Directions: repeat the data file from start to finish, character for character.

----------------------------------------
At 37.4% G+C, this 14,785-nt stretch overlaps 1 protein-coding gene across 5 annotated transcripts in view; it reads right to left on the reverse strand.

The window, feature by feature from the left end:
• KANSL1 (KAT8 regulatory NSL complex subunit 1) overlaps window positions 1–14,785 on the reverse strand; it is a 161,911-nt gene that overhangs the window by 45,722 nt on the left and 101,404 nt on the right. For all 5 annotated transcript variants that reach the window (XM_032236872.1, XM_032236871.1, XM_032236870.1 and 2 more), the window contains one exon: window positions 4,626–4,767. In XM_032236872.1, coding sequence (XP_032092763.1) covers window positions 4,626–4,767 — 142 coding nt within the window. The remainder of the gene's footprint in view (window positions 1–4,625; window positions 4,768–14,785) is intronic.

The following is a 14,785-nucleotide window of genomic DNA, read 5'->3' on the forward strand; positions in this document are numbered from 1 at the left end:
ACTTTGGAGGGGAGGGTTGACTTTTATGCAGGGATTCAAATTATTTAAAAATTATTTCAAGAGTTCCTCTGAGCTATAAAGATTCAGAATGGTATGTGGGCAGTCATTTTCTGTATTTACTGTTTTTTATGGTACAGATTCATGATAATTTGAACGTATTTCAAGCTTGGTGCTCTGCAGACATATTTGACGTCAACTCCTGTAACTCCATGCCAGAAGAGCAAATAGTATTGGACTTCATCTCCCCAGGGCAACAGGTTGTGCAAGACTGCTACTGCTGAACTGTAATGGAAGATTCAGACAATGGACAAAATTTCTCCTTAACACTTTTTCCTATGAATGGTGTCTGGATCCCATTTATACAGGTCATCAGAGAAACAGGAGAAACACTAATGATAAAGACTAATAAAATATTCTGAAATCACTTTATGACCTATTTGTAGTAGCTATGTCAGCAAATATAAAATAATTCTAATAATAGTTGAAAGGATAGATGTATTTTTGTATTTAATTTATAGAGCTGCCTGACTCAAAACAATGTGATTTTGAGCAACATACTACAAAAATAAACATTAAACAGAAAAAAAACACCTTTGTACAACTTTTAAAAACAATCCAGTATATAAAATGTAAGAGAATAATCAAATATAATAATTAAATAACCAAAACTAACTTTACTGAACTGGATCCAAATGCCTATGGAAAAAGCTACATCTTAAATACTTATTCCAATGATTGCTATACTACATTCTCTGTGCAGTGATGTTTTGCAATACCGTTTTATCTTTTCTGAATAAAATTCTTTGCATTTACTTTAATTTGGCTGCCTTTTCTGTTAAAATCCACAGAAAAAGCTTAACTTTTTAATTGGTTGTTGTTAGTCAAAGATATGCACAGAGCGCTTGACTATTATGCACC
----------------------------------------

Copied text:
At 37.4% G+C, this 14,785-nt stretch overlaps 1 protein-coding gene across 5 annotated transcripts in view; it reads right to left on the reverse strand.

The window, feature by feature from the left end:
• KANSL1 (KAT8 regulatory NSL complex subunit 1) overlaps window positions 1–14,785 on the reverse strand; it is a 161,911-nt gene that overhangs the window by 45,722 nt on the left and 101,404 nt on the right. For all 5 annotated transcript variants that reach the window (XM_032236872.1, XM_032236871.1, XM_032236870.1 and 2 more), the window contains one exon: window positions 4,626–4,767. In XM_032236872.1, coding sequence (XP_032092763.1) covers window positions 4,626–4,767 — 142 coding nt within the window. The remainder of the gene's footprint in view (window positions 1–4,625; window positions 4,768–14,785) is intronic.

The following is a 14,785-nucleotide window of genomic DNA, read 5'->3' on the forward strand; positions in this document are numbered from 1 at the left end:
ACTTTGGAGGGGAGGGTTGACTTTTATGCAGGGATTCAAATTATTTAAAAATTATTTCAAGAGTTCCTCTGAGCTATAAAGATTCAGAATGGTATGTGGGCAGTCATTTTCTGTATTTACTGTTTTTTATGGTACAGATTCATGATAATTTGAACGTATTTCAAGCTTGGTGCTCTGCAGACATATTTGACGTCAACTCCTGTAACTCCATGCCAGAAGAGCAAATAGTATTGGACTTCATCTCCCCAGGGCAACAGGTTGTGCAAGACTGCTACTGCTGAACTGTAATGGAAGATTCAGACAATGGACAAAATTTCTCCTTAACACTTTTTCCTATGAATGGTGTCTGGATCCCATTTATACAGGTCATCAGAGAAACAGGAGAAACACTAATGATAAAGACTAATAAAATATTCTGAAATCACTTTATGACCTATTTGTAGTAGCTATGTCAGCAAATATAAAATAATTCTAATAATAGTTGAAAGGATAGATGTATTTTTGTATTTAATTTATAGAGCTGCCTGACTCAAAACAATGTGATTTTGAGCAACATACTACAAAAATAAACATTAAACAGAAAAAAAACACCTTTGTACAACTTTTAAAAACAATCCAGTATATAAAATGTAAGAGAATAATCAAATATAATAATTAAATAACCAAAACTAACTTTACTGAACTGGATCCAAATGCCTATGGAAAAAGCTACATCTTAAATACTTATTCCAATGATTGCTATACTACATTCTCTGTGCAGTGATGTTTTGCAATACCGTTTTATCTTTTCTGAATAAAATTCTTTGCATTTACTTTAATTTGGCTGCCTTTTCTGTTAAAATCCACAGAAAAAGCTTAACTTTTTAATTGGTTGTTGTTAGTCAAAGATATGCACAGAGCGCTTGACTATTATGCACC